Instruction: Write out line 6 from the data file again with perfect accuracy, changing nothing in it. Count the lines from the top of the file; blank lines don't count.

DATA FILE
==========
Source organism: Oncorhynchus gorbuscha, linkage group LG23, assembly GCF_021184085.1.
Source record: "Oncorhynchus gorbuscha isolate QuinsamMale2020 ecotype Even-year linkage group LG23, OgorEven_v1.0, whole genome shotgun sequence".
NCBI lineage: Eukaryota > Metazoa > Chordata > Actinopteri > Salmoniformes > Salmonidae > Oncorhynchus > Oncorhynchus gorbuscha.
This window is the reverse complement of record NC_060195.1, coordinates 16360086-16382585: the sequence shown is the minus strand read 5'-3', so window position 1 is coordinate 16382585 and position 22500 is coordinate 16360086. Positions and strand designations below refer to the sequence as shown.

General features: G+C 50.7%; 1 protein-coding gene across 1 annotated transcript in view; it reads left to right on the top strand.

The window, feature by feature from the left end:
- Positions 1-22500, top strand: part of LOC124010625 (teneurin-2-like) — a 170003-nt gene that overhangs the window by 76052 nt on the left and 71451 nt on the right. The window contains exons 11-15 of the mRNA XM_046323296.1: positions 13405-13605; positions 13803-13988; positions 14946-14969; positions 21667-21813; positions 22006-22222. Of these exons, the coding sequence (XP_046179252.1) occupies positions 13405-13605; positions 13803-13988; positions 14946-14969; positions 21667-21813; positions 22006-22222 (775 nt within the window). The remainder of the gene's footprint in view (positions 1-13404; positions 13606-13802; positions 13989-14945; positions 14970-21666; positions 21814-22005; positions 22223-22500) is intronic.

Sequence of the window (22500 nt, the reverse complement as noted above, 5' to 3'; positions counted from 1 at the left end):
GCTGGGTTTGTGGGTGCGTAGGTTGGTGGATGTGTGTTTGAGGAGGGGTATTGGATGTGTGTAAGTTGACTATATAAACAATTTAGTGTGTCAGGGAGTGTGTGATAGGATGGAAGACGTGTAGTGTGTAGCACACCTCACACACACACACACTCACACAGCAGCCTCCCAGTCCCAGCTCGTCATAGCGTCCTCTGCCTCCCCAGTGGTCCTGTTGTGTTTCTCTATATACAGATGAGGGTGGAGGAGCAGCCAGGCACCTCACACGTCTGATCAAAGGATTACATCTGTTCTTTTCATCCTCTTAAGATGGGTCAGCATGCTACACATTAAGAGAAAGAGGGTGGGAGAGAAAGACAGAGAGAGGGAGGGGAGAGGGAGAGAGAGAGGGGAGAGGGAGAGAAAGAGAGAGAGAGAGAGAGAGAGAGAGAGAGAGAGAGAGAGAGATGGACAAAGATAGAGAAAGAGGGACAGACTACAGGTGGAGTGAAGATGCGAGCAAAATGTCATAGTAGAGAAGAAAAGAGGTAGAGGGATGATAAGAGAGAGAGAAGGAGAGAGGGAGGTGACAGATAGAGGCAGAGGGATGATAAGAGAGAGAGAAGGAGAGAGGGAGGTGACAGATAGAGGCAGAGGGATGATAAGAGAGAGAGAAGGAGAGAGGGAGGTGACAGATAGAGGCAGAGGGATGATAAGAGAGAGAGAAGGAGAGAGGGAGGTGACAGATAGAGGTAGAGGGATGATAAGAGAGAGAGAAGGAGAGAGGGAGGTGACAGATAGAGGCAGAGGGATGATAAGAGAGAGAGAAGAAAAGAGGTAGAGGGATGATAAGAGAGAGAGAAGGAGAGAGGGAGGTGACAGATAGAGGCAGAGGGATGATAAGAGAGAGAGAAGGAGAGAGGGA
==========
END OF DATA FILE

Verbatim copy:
The window, feature by feature from the left end: